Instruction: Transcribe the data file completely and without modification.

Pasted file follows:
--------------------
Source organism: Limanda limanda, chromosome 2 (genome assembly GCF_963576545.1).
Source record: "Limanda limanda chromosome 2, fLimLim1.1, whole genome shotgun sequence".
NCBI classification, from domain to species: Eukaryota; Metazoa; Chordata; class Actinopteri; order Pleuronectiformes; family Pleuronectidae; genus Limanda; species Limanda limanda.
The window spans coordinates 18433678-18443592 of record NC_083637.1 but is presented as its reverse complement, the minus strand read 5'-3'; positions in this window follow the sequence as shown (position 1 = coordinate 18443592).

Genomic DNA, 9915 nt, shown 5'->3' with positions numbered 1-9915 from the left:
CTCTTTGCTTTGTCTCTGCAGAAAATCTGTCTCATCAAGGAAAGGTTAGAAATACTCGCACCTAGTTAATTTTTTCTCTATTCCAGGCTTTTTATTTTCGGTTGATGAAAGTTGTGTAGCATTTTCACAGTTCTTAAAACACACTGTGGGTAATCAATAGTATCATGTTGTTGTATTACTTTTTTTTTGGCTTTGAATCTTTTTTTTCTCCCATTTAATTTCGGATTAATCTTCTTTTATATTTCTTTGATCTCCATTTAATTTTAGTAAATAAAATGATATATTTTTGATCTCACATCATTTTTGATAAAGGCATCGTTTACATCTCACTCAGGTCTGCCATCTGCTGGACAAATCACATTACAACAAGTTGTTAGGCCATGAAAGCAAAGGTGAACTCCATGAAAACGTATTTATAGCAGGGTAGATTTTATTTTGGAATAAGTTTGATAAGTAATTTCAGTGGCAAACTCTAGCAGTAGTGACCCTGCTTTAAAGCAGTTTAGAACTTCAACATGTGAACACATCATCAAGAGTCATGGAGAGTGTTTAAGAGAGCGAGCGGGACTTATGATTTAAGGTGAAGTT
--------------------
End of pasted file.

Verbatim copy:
Source organism: Limanda limanda, chromosome 2 (genome assembly GCF_963576545.1).
Source record: "Limanda limanda chromosome 2, fLimLim1.1, whole genome shotgun sequence".
NCBI classification, from domain to species: Eukaryota; Metazoa; Chordata; class Actinopteri; order Pleuronectiformes; family Pleuronectidae; genus Limanda; species Limanda limanda.
The window spans coordinates 18433678-18443592 of record NC_083637.1 but is presented as its reverse complement, the minus strand read 5'-3'; positions in this window follow the sequence as shown (position 1 = coordinate 18443592).

Genomic DNA, 9915 nt, shown 5'->3' with positions numbered 1-9915 from the left:
CTCTTTGCTTTGTCTCTGCAGAAAATCTGTCTCATCAAGGAAAGGTTAGAAATACTCGCACCTAGTTAATTTTTTCTCTATTCCAGGCTTTTTATTTTCGGTTGATGAAAGTTGTGTAGCATTTTCACAGTTCTTAAAACACACTGTGGGTAATCAATAGTATCATGTTGTTGTATTACTTTTTTTTTGGCTTTGAATCTTTTTTTTCTCCCATTTAATTTCGGATTAATCTTCTTTTATATTTCTTTGATCTCCATTTAATTTTAGTAAATAAAATGATATATTTTTGATCTCACATCATTTTTGATAAAGGCATCGTTTACATCTCACTCAGGTCTGCCATCTGCTGGACAAATCACATTACAACAAGTTGTTAGGCCATGAAAGCAAAGGTGAACTCCATGAAAACGTATTTATAGCAGGGTAGATTTTATTTTGGAATAAGTTTGATAAGTAATTTCAGTGGCAAACTCTAGCAGTAGTGACCCTGCTTTAAAGCAGTTTAGAACTTCAACATGTGAACACATCATCAAGAGTCATGGAGAGTGTTTAAGAGAGCGAGCGGGACTTATGATTTAAGGTGAAGTT